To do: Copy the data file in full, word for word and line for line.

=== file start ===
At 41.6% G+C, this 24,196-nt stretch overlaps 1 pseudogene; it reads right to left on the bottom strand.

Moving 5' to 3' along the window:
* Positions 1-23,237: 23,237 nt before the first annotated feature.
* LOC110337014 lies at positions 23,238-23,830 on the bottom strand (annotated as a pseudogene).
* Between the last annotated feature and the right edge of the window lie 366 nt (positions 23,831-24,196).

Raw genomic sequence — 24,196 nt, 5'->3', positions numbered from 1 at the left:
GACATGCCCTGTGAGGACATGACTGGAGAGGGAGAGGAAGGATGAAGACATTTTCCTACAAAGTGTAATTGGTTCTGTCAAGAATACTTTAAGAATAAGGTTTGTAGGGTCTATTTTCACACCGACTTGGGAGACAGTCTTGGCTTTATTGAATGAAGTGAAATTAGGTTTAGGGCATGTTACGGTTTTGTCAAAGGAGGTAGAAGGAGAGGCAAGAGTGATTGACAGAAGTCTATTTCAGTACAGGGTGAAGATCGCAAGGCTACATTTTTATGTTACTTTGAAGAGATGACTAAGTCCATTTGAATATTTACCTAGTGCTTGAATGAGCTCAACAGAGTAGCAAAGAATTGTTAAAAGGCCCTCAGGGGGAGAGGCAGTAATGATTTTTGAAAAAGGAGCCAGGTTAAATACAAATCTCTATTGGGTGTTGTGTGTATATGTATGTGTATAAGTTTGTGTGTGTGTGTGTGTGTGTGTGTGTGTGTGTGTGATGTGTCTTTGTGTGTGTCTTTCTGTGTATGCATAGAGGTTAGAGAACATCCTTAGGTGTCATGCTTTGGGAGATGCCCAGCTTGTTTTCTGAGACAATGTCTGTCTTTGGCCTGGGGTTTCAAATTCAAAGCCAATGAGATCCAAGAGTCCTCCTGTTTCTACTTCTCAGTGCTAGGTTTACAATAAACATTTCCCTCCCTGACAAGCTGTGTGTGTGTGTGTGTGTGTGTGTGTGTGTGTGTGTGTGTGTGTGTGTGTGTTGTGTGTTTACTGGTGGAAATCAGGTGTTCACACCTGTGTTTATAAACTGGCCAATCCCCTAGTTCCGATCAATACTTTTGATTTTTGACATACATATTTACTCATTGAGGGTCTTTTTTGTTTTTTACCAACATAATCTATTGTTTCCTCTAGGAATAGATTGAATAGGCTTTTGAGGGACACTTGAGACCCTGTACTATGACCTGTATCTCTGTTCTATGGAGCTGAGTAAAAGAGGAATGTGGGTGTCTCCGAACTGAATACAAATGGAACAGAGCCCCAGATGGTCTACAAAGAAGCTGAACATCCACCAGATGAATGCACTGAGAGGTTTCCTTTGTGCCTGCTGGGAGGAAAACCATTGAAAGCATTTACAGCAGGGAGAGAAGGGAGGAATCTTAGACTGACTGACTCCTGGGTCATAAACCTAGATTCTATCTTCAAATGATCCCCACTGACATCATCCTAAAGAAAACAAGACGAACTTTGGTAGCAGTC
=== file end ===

At 41.6% G+C, this 24,196-nt stretch overlaps 1 pseudogene; it reads right to left on the bottom strand.

Moving 5' to 3' along the window:
* Positions 1-23,237: 23,237 nt before the first annotated feature.
* LOC110337014 lies at positions 23,238-23,830 on the bottom strand (annotated as a pseudogene).
* Between the last annotated feature and the right edge of the window lie 366 nt (positions 23,831-24,196).

Raw genomic sequence — 24,196 nt, 5'->3', positions numbered from 1 at the left:
GACATGCCCTGTGAGGACATGACTGGAGAGGGAGAGGAAGGATGAAGACATTTTCCTACAAAGTGTAATTGGTTCTGTCAAGAATACTTTAAGAATAAGGTTTGTAGGGTCTATTTTCACACCGACTTGGGAGACAGTCTTGGCTTTATTGAATGAAGTGAAATTAGGTTTAGGGCATGTTACGGTTTTGTCAAAGGAGGTAGAAGGAGAGGCAAGAGTGATTGACAGAAGTCTATTTCAGTACAGGGTGAAGATCGCAAGGCTACATTTTTATGTTACTTTGAAGAGATGACTAAGTCCATTTGAATATTTACCTAGTGCTTGAATGAGCTCAACAGAGTAGCAAAGAATTGTTAAAAGGCCCTCAGGGGGAGAGGCAGTAATGATTTTTGAAAAAGGAGCCAGGTTAAATACAAATCTCTATTGGGTGTTGTGTGTATATGTATGTGTATAAGTTTGTGTGTGTGTGTGTGTGTGTGTGTGTGTGTGTGTGATGTGTCTTTGTGTGTGTCTTTCTGTGTATGCATAGAGGTTAGAGAACATCCTTAGGTGTCATGCTTTGGGAGATGCCCAGCTTGTTTTCTGAGACAATGTCTGTCTTTGGCCTGGGGTTTCAAATTCAAAGCCAATGAGATCCAAGAGTCCTCCTGTTTCTACTTCTCAGTGCTAGGTTTACAATAAACATTTCCCTCCCTGACAAGCTGTGTGTGTGTGTGTGTGTGTGTGTGTGTGTGTGTGTGTGTGTGTGTGTGTGTTGTGTGTTTACTGGTGGAAATCAGGTGTTCACACCTGTGTTTATAAACTGGCCAATCCCCTAGTTCCGATCAATACTTTTGATTTTTGACATACATATTTACTCATTGAGGGTCTTTTTTGTTTTTTACCAACATAATCTATTGTTTCCTCTAGGAATAGATTGAATAGGCTTTTGAGGGACACTTGAGACCCTGTACTATGACCTGTATCTCTGTTCTATGGAGCTGAGTAAAAGAGGAATGTGGGTGTCTCCGAACTGAATACAAATGGAACAGAGCCCCAGATGGTCTACAAAGAAGCTGAACATCCACCAGATGAATGCACTGAGAGGTTTCCTTTGTGCCTGCTGGGAGGAAAACCATTGAAAGCATTTACAGCAGGGAGAGAAGGGAGGAATCTTAGACTGACTGACTCCTGGGTCATAAACCTAGATTCTATCTTCAAATGATCCCCACTGACATCATCCTAAAGAAAACAAGACGAACTTTGGTAGCAGTC